Aside from fuelling jokes about how women impose unrealistic standards on men, or how men are just grown-up children who want their wives to be their mothers, the expectations couples place on their relationship define how they relate to each other, and influence marital satisfaction.
Couples do not break up because they fight, but because they do not know how to argue, relationship therapists say, underlining the functional components of the differences between partners.
Live every day like it is your our last! Many use these phrase as a prop for their riskiest decision, or simply to justify a recklessly extravagant lifestyle. But what would our lives look like if we were to really live each day fully aware that it might be our last?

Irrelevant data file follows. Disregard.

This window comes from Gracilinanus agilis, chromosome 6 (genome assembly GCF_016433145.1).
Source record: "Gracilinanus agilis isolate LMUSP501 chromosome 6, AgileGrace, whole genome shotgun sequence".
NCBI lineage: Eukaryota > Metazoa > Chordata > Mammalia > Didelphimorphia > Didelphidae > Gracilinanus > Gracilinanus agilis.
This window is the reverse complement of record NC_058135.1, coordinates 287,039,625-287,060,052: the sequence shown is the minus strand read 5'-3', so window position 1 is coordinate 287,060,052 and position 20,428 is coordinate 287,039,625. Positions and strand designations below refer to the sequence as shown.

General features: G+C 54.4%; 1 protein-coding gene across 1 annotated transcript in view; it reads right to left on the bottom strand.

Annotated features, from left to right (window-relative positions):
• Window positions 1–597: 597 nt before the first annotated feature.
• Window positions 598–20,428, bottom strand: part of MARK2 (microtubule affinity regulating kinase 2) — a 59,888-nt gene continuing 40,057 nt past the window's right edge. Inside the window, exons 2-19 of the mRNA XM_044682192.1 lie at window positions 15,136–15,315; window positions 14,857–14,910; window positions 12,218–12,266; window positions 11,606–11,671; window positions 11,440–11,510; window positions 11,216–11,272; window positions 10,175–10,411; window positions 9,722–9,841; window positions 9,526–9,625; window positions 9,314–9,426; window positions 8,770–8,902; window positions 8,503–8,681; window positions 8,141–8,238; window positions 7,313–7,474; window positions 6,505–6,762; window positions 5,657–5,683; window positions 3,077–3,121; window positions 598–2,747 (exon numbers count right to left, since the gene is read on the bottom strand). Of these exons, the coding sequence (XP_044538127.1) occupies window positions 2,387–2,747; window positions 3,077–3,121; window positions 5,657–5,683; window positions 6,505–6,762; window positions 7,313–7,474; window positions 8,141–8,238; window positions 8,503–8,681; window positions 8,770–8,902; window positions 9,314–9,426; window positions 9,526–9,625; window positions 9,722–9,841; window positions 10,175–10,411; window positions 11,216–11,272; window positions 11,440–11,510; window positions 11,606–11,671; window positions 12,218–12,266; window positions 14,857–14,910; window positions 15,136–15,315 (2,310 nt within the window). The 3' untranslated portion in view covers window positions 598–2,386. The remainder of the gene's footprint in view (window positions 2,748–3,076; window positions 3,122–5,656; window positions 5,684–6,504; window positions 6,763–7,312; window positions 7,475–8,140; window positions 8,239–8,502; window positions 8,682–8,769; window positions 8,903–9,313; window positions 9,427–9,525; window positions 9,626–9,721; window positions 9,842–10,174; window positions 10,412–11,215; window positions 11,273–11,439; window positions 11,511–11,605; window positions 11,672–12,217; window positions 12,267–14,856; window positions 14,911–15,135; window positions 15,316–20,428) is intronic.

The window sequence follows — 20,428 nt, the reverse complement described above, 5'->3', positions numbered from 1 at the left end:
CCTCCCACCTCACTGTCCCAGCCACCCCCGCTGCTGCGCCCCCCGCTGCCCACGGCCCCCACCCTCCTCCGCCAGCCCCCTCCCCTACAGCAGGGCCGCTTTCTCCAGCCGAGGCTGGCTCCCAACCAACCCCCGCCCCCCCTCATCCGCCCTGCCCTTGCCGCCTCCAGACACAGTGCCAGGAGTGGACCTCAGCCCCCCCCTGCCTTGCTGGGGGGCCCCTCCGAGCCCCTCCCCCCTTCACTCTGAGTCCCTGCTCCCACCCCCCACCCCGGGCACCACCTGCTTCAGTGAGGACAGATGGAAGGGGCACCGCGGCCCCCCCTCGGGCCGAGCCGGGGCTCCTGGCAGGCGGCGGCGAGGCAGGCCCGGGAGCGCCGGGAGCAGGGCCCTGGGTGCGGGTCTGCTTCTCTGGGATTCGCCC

One can hardly overestimate the role the relationship between a parent and their child plays in forming a matrix for the child’s future relationships, whether healthy or dysfunctional. The quality of the parent-child relationship is essential because it directly impacts the child’s social and emotional development, and its quality influences the child's ability to deal with future conflict.
All COVID-19 statistics lead to the same conclusion: the young ones, our children, are at the lowest risk of getting ill or dying from the virus. That’s comforting. But the pandemic does pose a certain danger to them.
Many families who feared that the new coronavirus would affect their health ended up dreading its effect on something seemingly even more difficult to protect: the well-being of their relationship.